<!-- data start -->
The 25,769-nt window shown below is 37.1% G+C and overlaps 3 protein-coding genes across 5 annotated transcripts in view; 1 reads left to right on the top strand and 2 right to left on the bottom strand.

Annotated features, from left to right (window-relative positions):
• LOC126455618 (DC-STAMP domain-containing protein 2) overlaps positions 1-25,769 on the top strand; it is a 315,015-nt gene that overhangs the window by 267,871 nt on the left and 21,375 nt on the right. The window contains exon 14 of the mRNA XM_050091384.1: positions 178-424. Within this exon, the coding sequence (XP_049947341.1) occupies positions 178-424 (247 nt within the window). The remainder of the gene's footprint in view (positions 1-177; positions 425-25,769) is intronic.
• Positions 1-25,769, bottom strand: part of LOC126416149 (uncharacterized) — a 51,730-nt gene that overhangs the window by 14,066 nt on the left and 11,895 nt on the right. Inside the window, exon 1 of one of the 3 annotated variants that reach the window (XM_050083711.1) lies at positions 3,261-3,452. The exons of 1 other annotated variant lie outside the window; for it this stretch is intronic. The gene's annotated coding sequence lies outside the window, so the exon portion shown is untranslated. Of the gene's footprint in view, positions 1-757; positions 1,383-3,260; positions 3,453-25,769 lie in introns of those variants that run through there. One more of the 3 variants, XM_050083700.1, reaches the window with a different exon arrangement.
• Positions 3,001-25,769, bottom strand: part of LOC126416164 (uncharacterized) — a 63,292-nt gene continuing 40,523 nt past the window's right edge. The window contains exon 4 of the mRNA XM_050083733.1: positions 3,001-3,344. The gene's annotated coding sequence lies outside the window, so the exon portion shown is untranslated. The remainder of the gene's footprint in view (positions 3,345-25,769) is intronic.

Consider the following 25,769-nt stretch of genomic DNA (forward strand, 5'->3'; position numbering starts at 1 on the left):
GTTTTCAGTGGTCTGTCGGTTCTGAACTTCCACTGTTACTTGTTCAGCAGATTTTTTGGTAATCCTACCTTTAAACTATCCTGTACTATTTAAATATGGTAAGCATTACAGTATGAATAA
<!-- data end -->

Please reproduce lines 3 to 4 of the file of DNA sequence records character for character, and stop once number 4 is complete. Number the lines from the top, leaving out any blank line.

• LOC126455618 (DC-STAMP domain-containing protein 2) overlaps positions 1-25,769 on the top strand; it is a 315,015-nt gene that overhangs the window by 267,871 nt on the left and 21,375 nt on the right. The window contains exon 14 of the mRNA XM_050091384.1: positions 178-424. Within this exon, the coding sequence (XP_049947341.1) occupies positions 178-424 (247 nt within the window). The remainder of the gene's footprint in view (positions 1-177; positions 425-25,769) is intronic.
• Positions 1-25,769, bottom strand: part of LOC126416149 (uncharacterized) — a 51,730-nt gene that overhangs the window by 14,066 nt on the left and 11,895 nt on the right. Inside the window, exon 1 of one of the 3 annotated variants that reach the window (XM_050083711.1) lies at positions 3,261-3,452. The exons of 1 other annotated variant lie outside the window; for it this stretch is intronic. The gene's annotated coding sequence lies outside the window, so the exon portion shown is untranslated. Of the gene's footprint in view, positions 1-757; positions 1,383-3,260; positions 3,453-25,769 lie in introns of those variants that run through there. One more of the 3 variants, XM_050083700.1, reaches the window with a different exon arrangement.